ILLINOIS APPELLATE COURT — SECOND DISTRICT JUDGMENT AFFIRMED.
OPINION FILED OCTOBER 29, 1981.
HILL BEHAN LUMBER COMPANY, PLAINTIFF-APPELLANT,
AMERICAN NATIONAL BANK & TRUST COMPANY OF WAUKEGAN, TRUSTEE, ET AL., DEFENDANTS-APPELLEES.
APPEAL from the Circuit Court of Lake County; the Hon. JACK
HOOGASIAN, Judge, presiding.
MR. JUSTICE UNVERZAGT DELIVERED THE OPINION OF THE COURT:
Hill Behan Lumber Company, plaintiff (hereinafter referred to as Hill Behan), appeals from the judgment of the circuit court of Lake County in favor of the defendant American National Bank & Trust Company of Waukegan (hereinafter the bank) in an action to foreclose a mechanics' lien.
Hill Behan furnished lumber and other materials for an addition to a dwelling, the title to which was held in a land trust by the bank. The beneficiaries of the trust were Mayme Taylor and Virginia Reaser, mother and daughter. The house had six rooms on the first floor and six rooms on the second floor. There were two kitchens, but only one entrance, front and back, and an open stairway from the first to the second floor. There was only one telephone. The testimony was that only mother and daughter or grandmother and granddaughter had occupied the house since 1954.
Hill Behan, as subcontractor, furnished material to Michael Zervos, a contractor, who had signed a contract with Howard Reaser, Virginia's husband, for an addition to the dwelling. Zervos and Reaser had a falling out, and Zervos quit the job. He had been paid by Reaser for certain work and material used on the job before he quit but had not paid Hill Behan for the material used in such work. Hill Behan, being unable to collect from Zervos, filed the mechanics' lien which is the subject of this suit against the bank as trustee and record owner of the dwelling into which Hill Behan lumber was incorporated pursuant to Zervos' remodeling job.
The bank defended on the ground that the building in question was an owner-occupied single-family residence and that the lien was defective for failure of Hill Behan to give the 14-day notice required of a subcontractor in filing a mechanics' lien against an owner-occupied single-family residence. Such notice is required by sections 5 and 21 of "An Act relating to contractors' and material men's liens, known as mechanics' liens" (Ill. Rev. Stat. 1979, ch. 82, pars. 5 and 21). These sections provide in part as follows:
"It shall be the duty of each subcontractor who has furnished, or is furnishing, materials or labor for an existing owner-occupied single-family residence, in order to preserve his lien, to notify the occupant either personally or by certified mail, return receipt requested, addressed to the occupant or his agent at the residence within 14 days from his first furnishing materials or labor, that he is supplying materials or labor; provided, however, that any notice given after 14 days by the subcontractor shall preserve his lien, but only to the extent that the owner has not been prejudiced by payments made prior to receipt of the notice." Ill. Rev. Stat. 1979, ch. 82, pars. 5 and 21.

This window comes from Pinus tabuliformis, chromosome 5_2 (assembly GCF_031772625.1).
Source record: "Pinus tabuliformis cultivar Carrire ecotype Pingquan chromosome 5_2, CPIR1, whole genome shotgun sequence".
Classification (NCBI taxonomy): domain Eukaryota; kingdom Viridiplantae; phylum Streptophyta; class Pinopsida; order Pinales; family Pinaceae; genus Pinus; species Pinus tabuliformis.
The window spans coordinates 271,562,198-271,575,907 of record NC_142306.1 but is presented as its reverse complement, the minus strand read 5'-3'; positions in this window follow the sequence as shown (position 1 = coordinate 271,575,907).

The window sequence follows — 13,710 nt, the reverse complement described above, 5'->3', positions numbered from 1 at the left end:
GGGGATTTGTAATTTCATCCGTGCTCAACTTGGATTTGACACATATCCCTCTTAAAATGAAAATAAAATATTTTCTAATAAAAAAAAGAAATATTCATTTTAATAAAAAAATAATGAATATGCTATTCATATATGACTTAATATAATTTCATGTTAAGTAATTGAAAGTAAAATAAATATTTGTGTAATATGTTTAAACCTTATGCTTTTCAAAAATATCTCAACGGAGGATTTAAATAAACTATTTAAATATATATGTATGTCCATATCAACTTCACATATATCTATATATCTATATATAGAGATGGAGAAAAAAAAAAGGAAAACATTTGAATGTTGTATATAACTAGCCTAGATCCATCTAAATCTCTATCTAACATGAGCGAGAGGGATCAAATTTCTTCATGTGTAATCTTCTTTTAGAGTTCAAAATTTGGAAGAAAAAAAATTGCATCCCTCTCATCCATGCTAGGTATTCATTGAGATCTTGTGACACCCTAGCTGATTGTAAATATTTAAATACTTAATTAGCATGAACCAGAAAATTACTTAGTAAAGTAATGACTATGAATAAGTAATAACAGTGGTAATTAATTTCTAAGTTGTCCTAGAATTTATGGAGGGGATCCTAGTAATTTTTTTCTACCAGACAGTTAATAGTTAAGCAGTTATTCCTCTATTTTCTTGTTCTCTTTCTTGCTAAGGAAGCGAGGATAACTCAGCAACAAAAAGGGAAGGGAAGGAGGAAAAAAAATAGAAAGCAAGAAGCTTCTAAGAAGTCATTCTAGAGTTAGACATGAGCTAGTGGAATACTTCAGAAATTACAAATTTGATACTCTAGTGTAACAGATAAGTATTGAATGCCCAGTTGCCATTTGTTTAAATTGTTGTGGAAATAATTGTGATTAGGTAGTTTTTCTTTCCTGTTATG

"The notification shall include a warning to the owner that before any payment is made to the contractor, the owner should receive a waiver of lien executed by each subcontractor who has furnished materials or labor." Ill. Rev. Stat. 1979, ch. 82, par. 21.
It is admitted by Hill Behan that such 14-day notice was not furnished to either the occupants and trust beneficiaries, Reaser and Taylor, or to the bank. Hill Behan contends, however, that the notice was not required, that it did serve the usual notice of a mechanics' lien required of a subcontractor under section 24 of the Mechanics' Lien Act and that it thus complied with the statute. Section 24 only requires notice to the owner or his agent within 90 days of furnishing the material. (Ill. Rev. Stat. 1979, ch. 82, par. 24.) Since, Hill Behan contends, the property in question is not a single-family owner-occupied residence, the 90-day notice provision applies and was complied with, making the lien valid. Hill Behan contends the dwelling is not owner-occupied because the actual titleholder is the trustee, the bank, and, in addition, it is not a single-family residence but it is in reality a two-family apartment building.